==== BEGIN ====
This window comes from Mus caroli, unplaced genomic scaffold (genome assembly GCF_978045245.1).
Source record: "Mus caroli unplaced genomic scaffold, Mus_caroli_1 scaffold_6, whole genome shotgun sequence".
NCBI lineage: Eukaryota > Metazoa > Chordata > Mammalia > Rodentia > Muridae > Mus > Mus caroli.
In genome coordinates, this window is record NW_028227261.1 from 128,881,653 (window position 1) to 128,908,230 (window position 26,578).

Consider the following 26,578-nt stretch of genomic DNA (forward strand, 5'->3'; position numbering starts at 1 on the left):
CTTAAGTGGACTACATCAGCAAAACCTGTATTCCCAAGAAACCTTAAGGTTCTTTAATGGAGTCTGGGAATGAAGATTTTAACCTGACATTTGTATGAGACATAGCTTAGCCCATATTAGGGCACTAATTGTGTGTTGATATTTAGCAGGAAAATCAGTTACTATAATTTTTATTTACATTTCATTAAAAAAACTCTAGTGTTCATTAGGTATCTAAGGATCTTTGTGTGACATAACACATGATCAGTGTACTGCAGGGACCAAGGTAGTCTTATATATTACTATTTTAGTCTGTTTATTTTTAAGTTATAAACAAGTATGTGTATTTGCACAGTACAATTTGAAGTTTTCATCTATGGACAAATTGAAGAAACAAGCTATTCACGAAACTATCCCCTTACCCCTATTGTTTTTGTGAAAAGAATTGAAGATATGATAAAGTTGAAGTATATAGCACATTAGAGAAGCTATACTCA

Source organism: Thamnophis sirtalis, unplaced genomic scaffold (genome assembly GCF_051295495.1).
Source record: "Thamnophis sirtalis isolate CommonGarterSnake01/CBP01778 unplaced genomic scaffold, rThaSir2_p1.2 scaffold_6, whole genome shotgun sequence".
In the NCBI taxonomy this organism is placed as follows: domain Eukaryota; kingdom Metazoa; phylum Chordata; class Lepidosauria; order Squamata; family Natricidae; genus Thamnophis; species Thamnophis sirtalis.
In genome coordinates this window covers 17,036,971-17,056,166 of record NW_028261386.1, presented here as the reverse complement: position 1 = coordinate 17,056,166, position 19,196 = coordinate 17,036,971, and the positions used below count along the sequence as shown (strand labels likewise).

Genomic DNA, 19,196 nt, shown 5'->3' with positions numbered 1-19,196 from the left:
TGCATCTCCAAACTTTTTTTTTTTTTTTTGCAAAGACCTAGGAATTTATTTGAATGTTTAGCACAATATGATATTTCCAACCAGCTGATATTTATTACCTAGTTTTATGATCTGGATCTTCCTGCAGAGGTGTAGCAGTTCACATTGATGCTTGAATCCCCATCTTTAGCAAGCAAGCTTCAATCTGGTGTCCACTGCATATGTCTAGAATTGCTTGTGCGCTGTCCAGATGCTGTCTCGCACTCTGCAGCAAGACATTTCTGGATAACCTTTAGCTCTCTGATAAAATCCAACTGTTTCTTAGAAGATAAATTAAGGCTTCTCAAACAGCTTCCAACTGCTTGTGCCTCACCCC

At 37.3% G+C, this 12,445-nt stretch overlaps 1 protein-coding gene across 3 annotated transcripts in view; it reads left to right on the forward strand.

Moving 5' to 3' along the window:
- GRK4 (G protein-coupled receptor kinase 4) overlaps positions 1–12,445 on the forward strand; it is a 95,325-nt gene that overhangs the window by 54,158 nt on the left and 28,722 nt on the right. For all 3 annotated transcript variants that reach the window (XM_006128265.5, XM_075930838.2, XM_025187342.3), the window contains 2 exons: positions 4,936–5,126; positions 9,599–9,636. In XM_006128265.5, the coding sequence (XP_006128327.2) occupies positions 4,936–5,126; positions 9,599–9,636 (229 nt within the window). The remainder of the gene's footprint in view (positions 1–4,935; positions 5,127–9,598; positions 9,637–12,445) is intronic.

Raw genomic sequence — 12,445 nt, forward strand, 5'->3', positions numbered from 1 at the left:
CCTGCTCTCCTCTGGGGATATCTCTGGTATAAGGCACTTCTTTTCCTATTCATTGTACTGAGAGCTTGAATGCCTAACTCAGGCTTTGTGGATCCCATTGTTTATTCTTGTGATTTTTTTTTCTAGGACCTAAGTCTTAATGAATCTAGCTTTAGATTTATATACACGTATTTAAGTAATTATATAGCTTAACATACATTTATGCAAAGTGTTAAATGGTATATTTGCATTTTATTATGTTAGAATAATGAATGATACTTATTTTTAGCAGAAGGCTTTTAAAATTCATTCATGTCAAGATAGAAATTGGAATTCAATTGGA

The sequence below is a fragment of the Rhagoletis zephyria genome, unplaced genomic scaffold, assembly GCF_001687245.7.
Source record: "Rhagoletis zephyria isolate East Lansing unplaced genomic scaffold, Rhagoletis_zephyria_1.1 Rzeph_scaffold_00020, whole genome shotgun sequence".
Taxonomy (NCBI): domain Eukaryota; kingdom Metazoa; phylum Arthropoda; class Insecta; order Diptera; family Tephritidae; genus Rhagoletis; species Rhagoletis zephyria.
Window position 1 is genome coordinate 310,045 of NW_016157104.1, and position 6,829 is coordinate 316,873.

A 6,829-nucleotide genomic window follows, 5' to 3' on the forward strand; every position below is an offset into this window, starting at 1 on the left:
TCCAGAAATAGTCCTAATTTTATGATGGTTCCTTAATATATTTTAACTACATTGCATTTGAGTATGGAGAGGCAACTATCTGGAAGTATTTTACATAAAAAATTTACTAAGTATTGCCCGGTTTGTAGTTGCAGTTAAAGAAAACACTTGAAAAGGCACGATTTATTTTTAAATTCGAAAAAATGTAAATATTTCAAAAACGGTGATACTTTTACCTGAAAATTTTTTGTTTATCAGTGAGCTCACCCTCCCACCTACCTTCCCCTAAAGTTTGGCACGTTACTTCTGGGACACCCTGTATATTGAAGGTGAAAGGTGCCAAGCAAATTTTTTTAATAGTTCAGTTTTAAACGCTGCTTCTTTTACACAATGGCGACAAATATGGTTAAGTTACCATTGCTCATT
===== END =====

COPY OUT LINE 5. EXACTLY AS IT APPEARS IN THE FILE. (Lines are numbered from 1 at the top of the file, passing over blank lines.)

Consider the following 26,578-nt stretch of genomic DNA (forward strand, 5'->3'; position numbering starts at 1 on the left):